There are three main types of orders that FWA can make under the good faith bargaining provisions of the FW Act. These orders are:

  • bargaining orders –  these are given if the good faith bargaining requirements are not being met;
  • majority support determinations – these are given if the majority of employees want to bargain and the employer is not bargaining;
  • scope order – these are given if bargaining stalls because the group of workers to be covered by an agreement is unfairly selected.


Bargaining Orders

Bargaining orders can be made by a bargaining representative to Fair Work Australia. Bargaining orders can only be sought within a bargaining period (i.e. within 90 days before the nominal expiry date or any time after the employer has presented an agreement for approval by employees).

 A bargaining representative can only apply for a bargaining order if:

  • the bargaining representative is concerned that the bargaining is not proceeding in good faith or is not proceeding efficiently or fairly because there are multiple bargaining representatives for the agreement;
  • the bargaining representative is given written notice setting out the above concerns to the relevant bargaining representative; and
  • the relevant bargaining representative has not responded appropriately to those concerns within a reasonable time.

There are a wide range of orders which can be given under terms of a bargaining order including the action to be taken to prevent capricious or unfair conduct or to ensure that the purposes of good faith bargaining are met. FWA can make a “serious breach declaration” where a good faith bargaining order is breached.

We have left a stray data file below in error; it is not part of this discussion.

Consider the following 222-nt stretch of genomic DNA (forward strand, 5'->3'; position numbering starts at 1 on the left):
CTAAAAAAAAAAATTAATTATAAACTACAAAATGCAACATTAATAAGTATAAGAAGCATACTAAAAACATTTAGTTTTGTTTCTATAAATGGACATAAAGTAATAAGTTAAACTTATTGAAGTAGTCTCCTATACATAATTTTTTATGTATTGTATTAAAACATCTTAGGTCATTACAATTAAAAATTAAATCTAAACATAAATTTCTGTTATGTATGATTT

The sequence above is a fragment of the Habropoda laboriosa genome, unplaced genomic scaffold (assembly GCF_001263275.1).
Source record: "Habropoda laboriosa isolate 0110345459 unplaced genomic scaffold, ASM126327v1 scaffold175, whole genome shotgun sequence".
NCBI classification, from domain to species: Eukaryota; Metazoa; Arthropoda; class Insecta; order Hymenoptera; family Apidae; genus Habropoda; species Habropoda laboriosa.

Majority Support Determinations

 Employers must bargain in good faith where a majority of employees want to bargain collectively. In order to determine whether a majority of employees want to bargain collectively, the FWA can make, on application, a majority support determination. In determining a majority support determination, FWA must be satisfied that:

a)       a majority of employees:

                               (i)            who are employed by the employer or employers at a time determined by FWA; and

                             (ii)            who will be covered by the agreement

want to bargain; and

b)       the employer or employers that will be covered by the agreement have not yet agreed to bargain, or initiated bargaining, for the agreement; and

c)       if the agreement will not cover all the employees of the employer or employers, and the group of employers that will be covered is not geographically, operationally or organisationally distinct – the group is fairly chosen; and

d)       it is reasonable in all the circumstances to make the determination

 Scope Orders

The Act provides that Fair Work Australia may make a scope order if it is satisfied that bargaining for a proposed enterprise agreement is not proceeding effectively or fairly because the group of employees to whom a proposed agreement will apply has not been fairly chosen.